Latest Developments in Live Z-Score Training: Symptom Check List, Phase Reset, and Loreta Z-Score Biofeedback

Robert W. Thatcher


Advances in neuroscience are applied to the clinical applications of EEG neurofeedback by linking symptoms to functional networks in the brain. This is achieved by reviews of the last 20 years of functional neuroimaging studies of brain networks related to clinical disorders  based on positron emission tomography, functional MRI, diffusion tensor imaging, and EEG/MEG inverse solutions. Considerable consistency exists between different imaging modalities because of the property of functional localization and the existence of large clusters of connections in the brain representing network modules and hubs. Reviewed here is new method of EEG neurofeedback called Z-Score Neurofeedback, and it is demonstrated how real-time comparison to an age-matched population of healthy subjects simplifies protocol generation and allows clinicians to target modules and hubs that indicate dysregulation and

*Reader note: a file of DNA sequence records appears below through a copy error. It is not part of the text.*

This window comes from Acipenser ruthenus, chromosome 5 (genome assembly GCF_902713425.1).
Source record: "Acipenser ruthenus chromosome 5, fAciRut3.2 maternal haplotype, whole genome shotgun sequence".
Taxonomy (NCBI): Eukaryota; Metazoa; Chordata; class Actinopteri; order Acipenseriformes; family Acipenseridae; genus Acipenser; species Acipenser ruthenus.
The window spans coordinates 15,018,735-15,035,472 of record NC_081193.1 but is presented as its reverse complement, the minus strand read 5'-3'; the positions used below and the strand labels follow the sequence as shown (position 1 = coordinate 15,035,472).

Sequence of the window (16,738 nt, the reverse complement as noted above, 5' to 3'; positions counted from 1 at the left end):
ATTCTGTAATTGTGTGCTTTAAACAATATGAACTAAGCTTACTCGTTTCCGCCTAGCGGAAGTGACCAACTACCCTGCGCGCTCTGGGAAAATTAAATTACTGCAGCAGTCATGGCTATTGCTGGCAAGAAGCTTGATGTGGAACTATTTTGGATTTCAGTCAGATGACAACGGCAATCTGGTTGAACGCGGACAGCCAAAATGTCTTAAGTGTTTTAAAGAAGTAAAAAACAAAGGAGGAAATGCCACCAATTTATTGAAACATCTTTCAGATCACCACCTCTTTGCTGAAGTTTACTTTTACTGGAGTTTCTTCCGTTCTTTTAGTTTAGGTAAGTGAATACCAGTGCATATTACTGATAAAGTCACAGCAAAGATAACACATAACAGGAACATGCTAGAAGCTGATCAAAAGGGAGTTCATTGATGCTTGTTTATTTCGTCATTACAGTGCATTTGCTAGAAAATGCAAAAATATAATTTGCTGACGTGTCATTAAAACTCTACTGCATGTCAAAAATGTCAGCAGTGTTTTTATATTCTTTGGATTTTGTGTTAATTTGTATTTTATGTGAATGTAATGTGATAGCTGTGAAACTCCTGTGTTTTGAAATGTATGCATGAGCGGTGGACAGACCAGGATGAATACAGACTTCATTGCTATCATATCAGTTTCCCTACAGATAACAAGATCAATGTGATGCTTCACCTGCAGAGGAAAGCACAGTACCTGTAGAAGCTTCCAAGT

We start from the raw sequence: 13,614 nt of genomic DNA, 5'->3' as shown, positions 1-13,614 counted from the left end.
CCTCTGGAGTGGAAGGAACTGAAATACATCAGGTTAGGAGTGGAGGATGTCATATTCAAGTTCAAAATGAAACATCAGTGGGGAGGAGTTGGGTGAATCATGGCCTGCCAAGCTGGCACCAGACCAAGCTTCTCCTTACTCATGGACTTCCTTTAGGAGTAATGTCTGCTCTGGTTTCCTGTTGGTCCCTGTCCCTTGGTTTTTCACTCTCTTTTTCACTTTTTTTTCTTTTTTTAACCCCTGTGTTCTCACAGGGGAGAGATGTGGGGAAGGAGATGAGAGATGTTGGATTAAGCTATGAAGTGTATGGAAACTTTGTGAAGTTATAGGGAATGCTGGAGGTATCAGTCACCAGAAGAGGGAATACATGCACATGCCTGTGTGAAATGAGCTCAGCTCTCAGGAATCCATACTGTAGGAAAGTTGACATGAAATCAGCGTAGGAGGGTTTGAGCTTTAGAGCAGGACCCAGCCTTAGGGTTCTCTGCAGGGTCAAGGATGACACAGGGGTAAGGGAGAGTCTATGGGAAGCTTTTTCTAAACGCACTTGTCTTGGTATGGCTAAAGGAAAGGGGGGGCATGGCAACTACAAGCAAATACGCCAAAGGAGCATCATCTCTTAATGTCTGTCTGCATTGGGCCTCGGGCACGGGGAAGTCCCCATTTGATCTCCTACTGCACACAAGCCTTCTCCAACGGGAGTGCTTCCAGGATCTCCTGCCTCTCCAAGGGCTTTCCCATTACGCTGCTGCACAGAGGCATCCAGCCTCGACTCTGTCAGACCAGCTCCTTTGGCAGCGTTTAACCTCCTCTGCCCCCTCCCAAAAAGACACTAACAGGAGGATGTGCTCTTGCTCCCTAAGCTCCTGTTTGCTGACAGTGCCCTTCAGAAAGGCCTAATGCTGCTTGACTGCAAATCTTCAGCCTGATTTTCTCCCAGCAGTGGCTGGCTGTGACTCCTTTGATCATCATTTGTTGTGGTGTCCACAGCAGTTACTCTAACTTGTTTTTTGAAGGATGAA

instability in networks related to symptoms. Z-score neurofeedback, by measuring the distance from the center of the healthy age-matched population, increases specificity in operant conditioning and provides a guide by which extreme Z-score outliers are linked to symptoms and then reinforced toward states of greater homeostasis and stability. The goal is increased efficiency of information processing in brain networks related to the patient’s symptoms. The unique advantage of EEG over other neuroimaging methods is high temporal resolution in which the fine temporal details of phase lock and phase shift between large masses of neurons is quantified and can be modified by Z-score neurofeedback to address the patient’s symptoms. The latest developments in Z-score neurofeedback are a harbinger of a bright future for clinicians and, most important, patients that suffer from a variety of brain dysfunctions.

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